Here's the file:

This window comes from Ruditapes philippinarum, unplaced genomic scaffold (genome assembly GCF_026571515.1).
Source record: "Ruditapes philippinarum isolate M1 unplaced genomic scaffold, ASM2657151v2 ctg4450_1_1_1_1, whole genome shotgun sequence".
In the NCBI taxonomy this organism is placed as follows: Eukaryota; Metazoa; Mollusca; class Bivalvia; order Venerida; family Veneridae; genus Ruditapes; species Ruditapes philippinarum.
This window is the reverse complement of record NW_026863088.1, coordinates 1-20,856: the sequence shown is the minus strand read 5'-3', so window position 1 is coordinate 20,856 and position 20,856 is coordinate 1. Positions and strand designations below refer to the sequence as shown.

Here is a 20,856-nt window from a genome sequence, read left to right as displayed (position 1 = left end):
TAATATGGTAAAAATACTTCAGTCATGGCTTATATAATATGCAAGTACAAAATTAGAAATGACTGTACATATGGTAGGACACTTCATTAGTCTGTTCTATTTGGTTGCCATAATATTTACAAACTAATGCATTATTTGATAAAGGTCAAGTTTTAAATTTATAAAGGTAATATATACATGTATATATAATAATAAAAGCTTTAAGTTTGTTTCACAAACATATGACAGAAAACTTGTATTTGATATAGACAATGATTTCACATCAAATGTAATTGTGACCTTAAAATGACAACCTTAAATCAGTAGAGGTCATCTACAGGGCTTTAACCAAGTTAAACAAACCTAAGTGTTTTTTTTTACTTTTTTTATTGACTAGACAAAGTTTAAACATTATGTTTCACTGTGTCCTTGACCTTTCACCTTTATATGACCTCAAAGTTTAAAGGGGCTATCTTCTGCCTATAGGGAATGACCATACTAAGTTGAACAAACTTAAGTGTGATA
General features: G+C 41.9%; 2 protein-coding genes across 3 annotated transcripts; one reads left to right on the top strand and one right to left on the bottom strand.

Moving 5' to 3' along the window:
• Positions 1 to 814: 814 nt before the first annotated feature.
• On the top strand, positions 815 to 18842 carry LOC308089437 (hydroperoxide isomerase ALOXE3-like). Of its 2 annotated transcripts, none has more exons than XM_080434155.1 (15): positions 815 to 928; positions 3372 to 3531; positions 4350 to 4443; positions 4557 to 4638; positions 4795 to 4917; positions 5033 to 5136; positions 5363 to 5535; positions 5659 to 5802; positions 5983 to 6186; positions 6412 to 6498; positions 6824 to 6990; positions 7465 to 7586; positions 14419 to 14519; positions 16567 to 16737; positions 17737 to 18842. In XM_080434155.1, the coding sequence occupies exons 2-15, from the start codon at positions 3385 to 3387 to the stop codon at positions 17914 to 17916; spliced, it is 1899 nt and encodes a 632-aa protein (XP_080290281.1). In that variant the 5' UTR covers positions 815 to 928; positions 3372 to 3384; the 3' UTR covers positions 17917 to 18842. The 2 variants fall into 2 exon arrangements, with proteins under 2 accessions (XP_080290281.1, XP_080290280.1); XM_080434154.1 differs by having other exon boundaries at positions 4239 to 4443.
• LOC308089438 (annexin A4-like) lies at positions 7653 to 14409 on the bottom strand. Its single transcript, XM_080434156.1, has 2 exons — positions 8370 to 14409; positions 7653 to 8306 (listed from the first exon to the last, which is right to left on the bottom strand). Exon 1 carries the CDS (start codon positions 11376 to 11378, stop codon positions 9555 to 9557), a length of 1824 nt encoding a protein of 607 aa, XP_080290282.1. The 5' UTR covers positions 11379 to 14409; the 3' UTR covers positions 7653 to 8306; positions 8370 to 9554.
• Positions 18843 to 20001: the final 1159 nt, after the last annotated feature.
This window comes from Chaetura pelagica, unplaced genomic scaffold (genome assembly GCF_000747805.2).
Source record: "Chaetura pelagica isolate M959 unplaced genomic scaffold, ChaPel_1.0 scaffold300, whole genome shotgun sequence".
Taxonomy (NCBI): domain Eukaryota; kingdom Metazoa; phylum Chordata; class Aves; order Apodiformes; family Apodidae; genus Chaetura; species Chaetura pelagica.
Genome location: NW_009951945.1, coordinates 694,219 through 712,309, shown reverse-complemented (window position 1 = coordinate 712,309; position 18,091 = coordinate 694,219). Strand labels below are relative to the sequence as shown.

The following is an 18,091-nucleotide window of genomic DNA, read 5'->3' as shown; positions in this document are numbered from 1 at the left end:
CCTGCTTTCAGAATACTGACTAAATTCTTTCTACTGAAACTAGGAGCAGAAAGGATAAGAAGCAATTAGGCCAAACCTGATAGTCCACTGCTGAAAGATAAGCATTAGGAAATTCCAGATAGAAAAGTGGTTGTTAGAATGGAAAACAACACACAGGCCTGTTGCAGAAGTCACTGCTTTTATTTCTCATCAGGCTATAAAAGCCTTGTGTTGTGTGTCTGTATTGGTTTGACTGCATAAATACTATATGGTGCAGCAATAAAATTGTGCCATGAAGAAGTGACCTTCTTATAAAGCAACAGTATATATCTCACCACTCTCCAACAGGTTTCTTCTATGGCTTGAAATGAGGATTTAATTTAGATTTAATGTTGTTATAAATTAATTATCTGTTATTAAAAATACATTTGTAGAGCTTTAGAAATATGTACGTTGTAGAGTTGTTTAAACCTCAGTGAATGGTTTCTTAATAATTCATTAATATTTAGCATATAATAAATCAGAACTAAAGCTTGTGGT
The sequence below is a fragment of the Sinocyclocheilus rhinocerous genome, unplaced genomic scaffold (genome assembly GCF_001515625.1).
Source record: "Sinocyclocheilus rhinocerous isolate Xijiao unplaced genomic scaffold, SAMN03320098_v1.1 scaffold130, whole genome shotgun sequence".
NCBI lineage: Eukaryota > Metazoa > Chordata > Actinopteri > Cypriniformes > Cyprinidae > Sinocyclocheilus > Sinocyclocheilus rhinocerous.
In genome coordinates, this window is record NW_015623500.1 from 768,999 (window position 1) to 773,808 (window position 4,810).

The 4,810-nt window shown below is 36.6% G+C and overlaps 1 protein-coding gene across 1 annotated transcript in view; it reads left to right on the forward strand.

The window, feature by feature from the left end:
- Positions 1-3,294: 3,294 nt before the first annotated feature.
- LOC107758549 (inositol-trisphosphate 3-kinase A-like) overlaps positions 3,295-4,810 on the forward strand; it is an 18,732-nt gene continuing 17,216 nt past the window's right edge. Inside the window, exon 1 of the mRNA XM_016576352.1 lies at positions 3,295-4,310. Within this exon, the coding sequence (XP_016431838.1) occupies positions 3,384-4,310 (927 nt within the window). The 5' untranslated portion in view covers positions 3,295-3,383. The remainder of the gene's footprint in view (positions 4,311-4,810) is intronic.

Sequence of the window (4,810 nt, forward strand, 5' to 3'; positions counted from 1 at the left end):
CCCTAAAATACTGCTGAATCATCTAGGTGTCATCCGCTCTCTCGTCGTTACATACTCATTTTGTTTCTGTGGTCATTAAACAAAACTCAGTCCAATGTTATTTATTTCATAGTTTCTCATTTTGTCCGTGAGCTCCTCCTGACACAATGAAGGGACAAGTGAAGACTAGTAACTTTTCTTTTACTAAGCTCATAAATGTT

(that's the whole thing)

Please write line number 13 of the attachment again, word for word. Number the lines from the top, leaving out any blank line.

This window comes from Chaetura pelagica, unplaced genomic scaffold (genome assembly GCF_000747805.2).